This past Saturday, October 22, SUNY Oneonta was treated to a concert of professionally performed orchestral music, featuring Grammy award-winning violinist Mark O’Connor with the Catskill Symphony Orchestra (CSO). Located in the Dewar Arena of the Alumni Field House, this concert was free to students and $35 for the general public; the program was a celebration of American folk music, with two classical suites written by American composers and two pieces composed by O’Connor.
The first piece performed was a suite by the name of “American Salute” by American composer Morton Gould. Gould, now deceased, was a 20th century composer who has written more than 1,000 works for radio, television, film and for Broadway, ballet performance and orchestra. “American Salute” includes development of the theme from the American folk song “When Johnny Comes Marching Home,” and was performed flawlessly by the orchestra.
The second suite on the program was “Appalachian Spring” by another American composer, Aaron Copland. The suite was derived from Copland’s ballet score, and follows a story line about an Appalachian wedding, combining the joy of the wedding with the piety of Appalachian rural societies. The theme from an old Shaker melody is incorporated with five variations, and may be recognized by its more common use in a Christian hymn, “Lord of the Dance.”
O’Connor was featured as a soloist in the second half of the program, as the orchestra performed his Fiddle Concerto for Violin and Orchestra. Having studied traditional American and European fiddle music since he was very young, O’Connor had won virtually every major national title by the age of 14. Two of his self-composed pieces were played Saturday night, but the Fiddle Concerto was the main source of excitement. O’Connor took a moment to speak to the audience between pieces, describing the concerto as his “version of how American folk music developed in the United States,” drawing on “the jigs and reels of my own ancestry, Ireland… The jigs turn into ragtime, the reels turn into blues, then swingin’ pop.” The music was nothing short of phenomenal, with O’Connor improvising as he pleased at each cadenza, or the moment towards the climax of a movement where the soloist plays several measures alone. His tone was akin to the sound of resonating glass, and the audience remained in perfect and reverent silence as his fingers flew across the neck of the violin, seemingly bowing over a million notes per movement.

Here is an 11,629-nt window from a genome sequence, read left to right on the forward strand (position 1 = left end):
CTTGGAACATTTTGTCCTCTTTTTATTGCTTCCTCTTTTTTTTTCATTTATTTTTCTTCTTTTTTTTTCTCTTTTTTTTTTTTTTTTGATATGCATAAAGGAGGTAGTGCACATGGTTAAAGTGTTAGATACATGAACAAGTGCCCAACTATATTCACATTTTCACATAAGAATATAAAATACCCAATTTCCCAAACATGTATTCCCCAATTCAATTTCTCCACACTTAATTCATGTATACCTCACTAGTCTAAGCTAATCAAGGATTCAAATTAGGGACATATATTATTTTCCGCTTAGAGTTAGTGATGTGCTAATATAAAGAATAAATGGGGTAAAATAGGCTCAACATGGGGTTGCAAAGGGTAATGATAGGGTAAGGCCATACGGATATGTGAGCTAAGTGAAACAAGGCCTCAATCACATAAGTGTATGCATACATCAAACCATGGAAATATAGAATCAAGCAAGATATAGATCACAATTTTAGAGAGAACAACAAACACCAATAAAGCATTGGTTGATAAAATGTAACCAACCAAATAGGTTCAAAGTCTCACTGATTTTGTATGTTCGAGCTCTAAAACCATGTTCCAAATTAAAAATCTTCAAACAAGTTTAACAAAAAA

Several professors in Oneonta’s music department have been members of the CSO for many years now, including Dr. Janet Nepkie, Dr. Julie Licata, Rich Mollin, Kim Paterson, Rene Prins, Ben Aldridge and Robin Seletsky. Dr. Nepkie spoke of what it was like to work with O’Connor, saying he “showed great respect for all musicians on stage and for the conductor, Charles Schneider — not all guest artists do that.” She also remarked upon O’Connor’s “extraordinary technical ability” and said that it was “a time of serious concentration on the orchestra’s part and trust in Mr. Schneider” that kept everyone on point. The CSO also has many student members, including cellist Amy Pierce from Hartwick, who said that O’Connor’s pieces were so difficult that it was like “playing the violin on the cello.”
We can look forward to more amazing performances by the CSO and guest soloists: a concert on Saturday, December 10 in the Hunt Union Ballroom will feature violinist Michael Emery as soloist with an “All-Tchaikovsky” program, and a cabaret concert will be held on St. Patrick’s Day of 2012 in the Dewar Arena, celebrating the holiday with Irish folk music and traditional American folk music.
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